The Effect Of War On American Civil Rights

2437 words - 10 pages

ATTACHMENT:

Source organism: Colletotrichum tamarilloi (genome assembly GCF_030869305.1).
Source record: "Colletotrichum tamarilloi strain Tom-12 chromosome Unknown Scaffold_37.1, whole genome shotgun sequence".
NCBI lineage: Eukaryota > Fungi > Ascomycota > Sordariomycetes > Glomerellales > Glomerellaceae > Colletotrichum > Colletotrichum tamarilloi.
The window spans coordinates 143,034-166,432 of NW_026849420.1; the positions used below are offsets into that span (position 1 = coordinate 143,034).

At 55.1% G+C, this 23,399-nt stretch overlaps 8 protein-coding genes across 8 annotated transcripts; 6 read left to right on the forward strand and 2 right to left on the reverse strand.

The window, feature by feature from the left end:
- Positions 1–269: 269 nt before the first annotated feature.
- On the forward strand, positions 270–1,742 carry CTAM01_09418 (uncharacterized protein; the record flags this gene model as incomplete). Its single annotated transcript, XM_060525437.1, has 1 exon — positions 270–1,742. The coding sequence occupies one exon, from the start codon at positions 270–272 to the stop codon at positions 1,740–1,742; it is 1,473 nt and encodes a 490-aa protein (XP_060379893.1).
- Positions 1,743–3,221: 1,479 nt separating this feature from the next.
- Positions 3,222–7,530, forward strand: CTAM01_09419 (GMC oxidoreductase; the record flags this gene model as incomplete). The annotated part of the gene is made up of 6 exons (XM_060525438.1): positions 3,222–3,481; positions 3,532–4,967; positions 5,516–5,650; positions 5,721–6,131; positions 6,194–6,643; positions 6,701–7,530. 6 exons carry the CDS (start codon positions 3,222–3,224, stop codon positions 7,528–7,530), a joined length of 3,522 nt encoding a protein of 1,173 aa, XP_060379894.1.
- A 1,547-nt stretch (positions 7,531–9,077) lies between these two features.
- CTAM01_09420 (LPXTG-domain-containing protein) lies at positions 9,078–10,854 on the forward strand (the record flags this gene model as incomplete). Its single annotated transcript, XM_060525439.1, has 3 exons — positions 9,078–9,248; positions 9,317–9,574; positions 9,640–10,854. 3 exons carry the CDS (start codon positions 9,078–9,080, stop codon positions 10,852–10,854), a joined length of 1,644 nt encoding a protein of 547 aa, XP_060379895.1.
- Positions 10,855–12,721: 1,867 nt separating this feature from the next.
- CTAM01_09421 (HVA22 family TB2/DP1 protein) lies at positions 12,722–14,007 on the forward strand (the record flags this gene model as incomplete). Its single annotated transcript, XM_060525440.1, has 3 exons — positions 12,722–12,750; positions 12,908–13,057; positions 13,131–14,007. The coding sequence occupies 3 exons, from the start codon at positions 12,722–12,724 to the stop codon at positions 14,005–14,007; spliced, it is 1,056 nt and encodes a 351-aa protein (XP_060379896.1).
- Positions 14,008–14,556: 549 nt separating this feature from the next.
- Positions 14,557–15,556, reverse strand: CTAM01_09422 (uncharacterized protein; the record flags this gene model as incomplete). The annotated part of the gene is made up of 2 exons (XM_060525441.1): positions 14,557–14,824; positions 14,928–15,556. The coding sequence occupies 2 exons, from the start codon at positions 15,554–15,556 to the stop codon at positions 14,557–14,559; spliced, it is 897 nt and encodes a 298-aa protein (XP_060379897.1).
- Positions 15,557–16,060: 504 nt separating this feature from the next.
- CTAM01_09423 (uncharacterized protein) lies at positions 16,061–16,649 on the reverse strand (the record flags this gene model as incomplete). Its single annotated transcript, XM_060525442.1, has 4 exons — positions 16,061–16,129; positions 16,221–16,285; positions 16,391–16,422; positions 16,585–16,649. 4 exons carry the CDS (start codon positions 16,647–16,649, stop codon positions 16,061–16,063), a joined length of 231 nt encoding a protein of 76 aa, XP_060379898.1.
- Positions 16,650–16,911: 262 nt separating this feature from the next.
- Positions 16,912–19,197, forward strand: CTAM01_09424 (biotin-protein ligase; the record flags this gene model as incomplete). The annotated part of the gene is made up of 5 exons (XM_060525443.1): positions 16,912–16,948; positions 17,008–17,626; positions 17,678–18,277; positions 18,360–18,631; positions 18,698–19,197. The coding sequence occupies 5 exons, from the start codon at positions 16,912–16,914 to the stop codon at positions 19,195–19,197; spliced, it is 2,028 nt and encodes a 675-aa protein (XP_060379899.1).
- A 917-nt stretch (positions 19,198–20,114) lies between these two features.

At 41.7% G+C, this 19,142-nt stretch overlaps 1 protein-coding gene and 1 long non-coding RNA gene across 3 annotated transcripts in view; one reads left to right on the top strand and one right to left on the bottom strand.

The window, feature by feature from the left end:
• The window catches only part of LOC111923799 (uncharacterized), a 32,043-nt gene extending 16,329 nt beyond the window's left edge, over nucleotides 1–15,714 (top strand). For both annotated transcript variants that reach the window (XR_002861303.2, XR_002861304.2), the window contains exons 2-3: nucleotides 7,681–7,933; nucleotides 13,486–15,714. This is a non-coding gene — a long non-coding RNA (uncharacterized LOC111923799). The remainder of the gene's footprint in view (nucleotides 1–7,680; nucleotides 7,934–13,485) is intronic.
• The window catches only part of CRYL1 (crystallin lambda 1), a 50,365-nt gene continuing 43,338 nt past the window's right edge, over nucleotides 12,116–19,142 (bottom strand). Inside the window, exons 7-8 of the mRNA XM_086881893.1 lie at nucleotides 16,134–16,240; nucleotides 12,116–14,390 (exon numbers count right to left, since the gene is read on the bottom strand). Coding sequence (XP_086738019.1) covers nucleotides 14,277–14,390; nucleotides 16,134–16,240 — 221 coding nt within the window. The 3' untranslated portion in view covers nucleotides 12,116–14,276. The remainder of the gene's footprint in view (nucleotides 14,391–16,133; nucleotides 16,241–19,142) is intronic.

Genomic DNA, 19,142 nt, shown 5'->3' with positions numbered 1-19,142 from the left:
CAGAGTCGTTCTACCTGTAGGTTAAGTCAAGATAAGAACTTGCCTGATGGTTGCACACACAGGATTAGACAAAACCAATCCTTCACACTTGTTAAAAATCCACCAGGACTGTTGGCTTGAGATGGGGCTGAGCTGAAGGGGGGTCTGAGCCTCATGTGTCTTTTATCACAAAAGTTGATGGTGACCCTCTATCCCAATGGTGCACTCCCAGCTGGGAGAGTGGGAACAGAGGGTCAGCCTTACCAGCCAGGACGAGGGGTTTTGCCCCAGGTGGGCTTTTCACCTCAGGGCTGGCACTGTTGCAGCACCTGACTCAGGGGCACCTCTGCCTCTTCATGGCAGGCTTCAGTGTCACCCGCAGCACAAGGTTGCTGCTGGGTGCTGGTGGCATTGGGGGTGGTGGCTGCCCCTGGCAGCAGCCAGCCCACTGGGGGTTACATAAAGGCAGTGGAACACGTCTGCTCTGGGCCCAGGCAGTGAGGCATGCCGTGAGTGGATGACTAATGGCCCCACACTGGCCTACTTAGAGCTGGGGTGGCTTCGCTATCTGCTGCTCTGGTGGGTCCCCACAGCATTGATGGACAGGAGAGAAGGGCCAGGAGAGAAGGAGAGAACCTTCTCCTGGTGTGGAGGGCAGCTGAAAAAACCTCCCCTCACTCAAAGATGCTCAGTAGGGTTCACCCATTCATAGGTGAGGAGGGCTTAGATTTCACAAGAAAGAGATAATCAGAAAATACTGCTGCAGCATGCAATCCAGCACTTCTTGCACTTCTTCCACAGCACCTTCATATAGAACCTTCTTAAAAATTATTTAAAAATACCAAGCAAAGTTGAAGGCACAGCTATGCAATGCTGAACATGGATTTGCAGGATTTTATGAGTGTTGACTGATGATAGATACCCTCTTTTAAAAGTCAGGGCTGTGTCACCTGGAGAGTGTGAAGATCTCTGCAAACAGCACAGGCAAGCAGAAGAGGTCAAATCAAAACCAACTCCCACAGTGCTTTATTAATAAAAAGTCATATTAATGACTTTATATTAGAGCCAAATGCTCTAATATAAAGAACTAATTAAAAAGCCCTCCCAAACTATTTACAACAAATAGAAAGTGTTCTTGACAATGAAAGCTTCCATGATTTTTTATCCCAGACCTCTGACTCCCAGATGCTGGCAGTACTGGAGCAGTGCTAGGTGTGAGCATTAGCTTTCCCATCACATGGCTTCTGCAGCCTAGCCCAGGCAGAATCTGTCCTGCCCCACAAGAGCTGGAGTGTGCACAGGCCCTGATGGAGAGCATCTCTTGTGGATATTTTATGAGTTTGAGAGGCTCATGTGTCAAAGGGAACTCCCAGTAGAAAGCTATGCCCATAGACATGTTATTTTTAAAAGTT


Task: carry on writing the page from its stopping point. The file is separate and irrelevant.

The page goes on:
With the Civil Rights Act of 1964, the racial segregation that was previously a major feature of American life, most notably in the South, was outlawed. This came after a lengthy civil rights movement that began in the 1950s, featuring contributions from activists as well as an overall change in the psyche of the American populace. However, the movement has its origins prior to the infamous Supreme Court ruling in Brown vs. Board of Education or the inspirational orations of Martin Luther King Jr. It was America's involvement in war which laid a base for the civil rights movement as a whole by highlighting the problematic aspects of segregation and discrimination through its impacts on those black soldiers who served, those blacks who made progress on the home front and on civil rights activists of the time who used the war Because it shed light on the severity of prejudice that black Americans suffered, the United States' participation in war played a significant role in gaining equal rights for African-Americans.A major impact that war had on the civil rights movement was that brought about by the service of approximately one million blacks in the armed forces . In World War Two, when the United States declared war, a large proportion of especially Southern blacks "rallied to the cause" mainly because it provided an escape from harsh economic and social conditions. Indeed, Gallagher quotes an unnamed black soldier who believed that "the only way I could make it out of the ghetto was to be the best soldier I...could" , while blacks in general hoped that by fighting for their nation they would be rewarded with equal rights, a belief demonstrated in the words of leader of the National Association for the Advancement of Coloured People (NAACP), W.E.B Du Bois.Let us, while the war lasts, forget our special grievances and close ranks, shoulder to shoulder with our white fellow citizens...fighting for democracy. We make no ordinary sacrifice, but we make it gladly and willingly.De Pennington also highlights these sentiments, citing an unnamed black soldier: "I'm glad I went. I done my part and I'm going to fight here until Uncle Sam does his." However, though the war "roused their desire to renew the fight for freedom" , blacks entered a highly discriminatory service at the beginning of World War Two. Segregation was still the policy of the federal government , and as such blacks were placed in segregated units , given menial tasks - so much so that they were dubbed "mules" - and, in the war's initial stages, were totally banned from the Marine Corps . Discrimination was most severe in the Navy , where blacks were delegated to the most dangerous of jobs, namely the loading of ammunition onto ships, in conditions under which many suffered. For example, in 1944, \ an accident claimed the lives of 300 blacks . Despite this, many blacks served with distinction, such as during the 1944 Battle of the Bulge and the 1945 Battle of Iwo Jima. This led black...

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